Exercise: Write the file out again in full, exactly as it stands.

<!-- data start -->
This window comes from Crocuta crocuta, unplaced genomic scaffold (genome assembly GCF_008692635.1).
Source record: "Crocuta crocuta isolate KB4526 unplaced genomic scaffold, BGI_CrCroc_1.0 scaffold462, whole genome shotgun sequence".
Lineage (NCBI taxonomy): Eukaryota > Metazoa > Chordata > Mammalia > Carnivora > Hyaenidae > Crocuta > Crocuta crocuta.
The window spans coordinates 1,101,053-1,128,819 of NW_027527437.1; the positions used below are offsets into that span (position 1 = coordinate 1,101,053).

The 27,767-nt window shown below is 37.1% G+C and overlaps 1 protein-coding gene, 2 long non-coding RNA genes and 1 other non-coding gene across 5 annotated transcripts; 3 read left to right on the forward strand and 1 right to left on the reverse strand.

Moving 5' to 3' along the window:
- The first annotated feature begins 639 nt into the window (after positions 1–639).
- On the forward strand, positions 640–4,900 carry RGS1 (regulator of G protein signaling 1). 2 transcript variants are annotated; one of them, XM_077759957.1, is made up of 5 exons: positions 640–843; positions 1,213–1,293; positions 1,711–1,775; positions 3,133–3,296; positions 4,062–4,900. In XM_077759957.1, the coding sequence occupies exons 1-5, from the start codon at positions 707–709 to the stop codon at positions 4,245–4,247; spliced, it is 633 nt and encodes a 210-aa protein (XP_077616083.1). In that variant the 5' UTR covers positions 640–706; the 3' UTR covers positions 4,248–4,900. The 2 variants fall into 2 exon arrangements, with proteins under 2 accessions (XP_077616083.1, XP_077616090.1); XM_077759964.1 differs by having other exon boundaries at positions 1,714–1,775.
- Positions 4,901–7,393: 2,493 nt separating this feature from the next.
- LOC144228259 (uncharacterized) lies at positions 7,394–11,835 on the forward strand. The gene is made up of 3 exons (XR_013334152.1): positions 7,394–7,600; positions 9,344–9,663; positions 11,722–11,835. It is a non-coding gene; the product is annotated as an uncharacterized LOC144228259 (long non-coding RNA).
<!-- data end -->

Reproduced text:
This window comes from Crocuta crocuta, unplaced genomic scaffold (genome assembly GCF_008692635.1).
Source record: "Crocuta crocuta isolate KB4526 unplaced genomic scaffold, BGI_CrCroc_1.0 scaffold462, whole genome shotgun sequence".
Lineage (NCBI taxonomy): Eukaryota > Metazoa > Chordata > Mammalia > Carnivora > Hyaenidae > Crocuta > Crocuta crocuta.
The window spans coordinates 1,101,053-1,128,819 of NW_027527437.1; the positions used below are offsets into that span (position 1 = coordinate 1,101,053).

The 27,767-nt window shown below is 37.1% G+C and overlaps 1 protein-coding gene, 2 long non-coding RNA genes and 1 other non-coding gene across 5 annotated transcripts; 3 read left to right on the forward strand and 1 right to left on the reverse strand.

Moving 5' to 3' along the window:
- The first annotated feature begins 639 nt into the window (after positions 1–639).
- On the forward strand, positions 640–4,900 carry RGS1 (regulator of G protein signaling 1). 2 transcript variants are annotated; one of them, XM_077759957.1, is made up of 5 exons: positions 640–843; positions 1,213–1,293; positions 1,711–1,775; positions 3,133–3,296; positions 4,062–4,900. In XM_077759957.1, the coding sequence occupies exons 1-5, from the start codon at positions 707–709 to the stop codon at positions 4,245–4,247; spliced, it is 633 nt and encodes a 210-aa protein (XP_077616083.1). In that variant the 5' UTR covers positions 640–706; the 3' UTR covers positions 4,248–4,900. The 2 variants fall into 2 exon arrangements, with proteins under 2 accessions (XP_077616083.1, XP_077616090.1); XM_077759964.1 differs by having other exon boundaries at positions 1,714–1,775.
- Positions 4,901–7,393: 2,493 nt separating this feature from the next.
- LOC144228259 (uncharacterized) lies at positions 7,394–11,835 on the forward strand. The gene is made up of 3 exons (XR_013334152.1): positions 7,394–7,600; positions 9,344–9,663; positions 11,722–11,835. It is a non-coding gene; the product is annotated as an uncharacterized LOC144228259 (long non-coding RNA).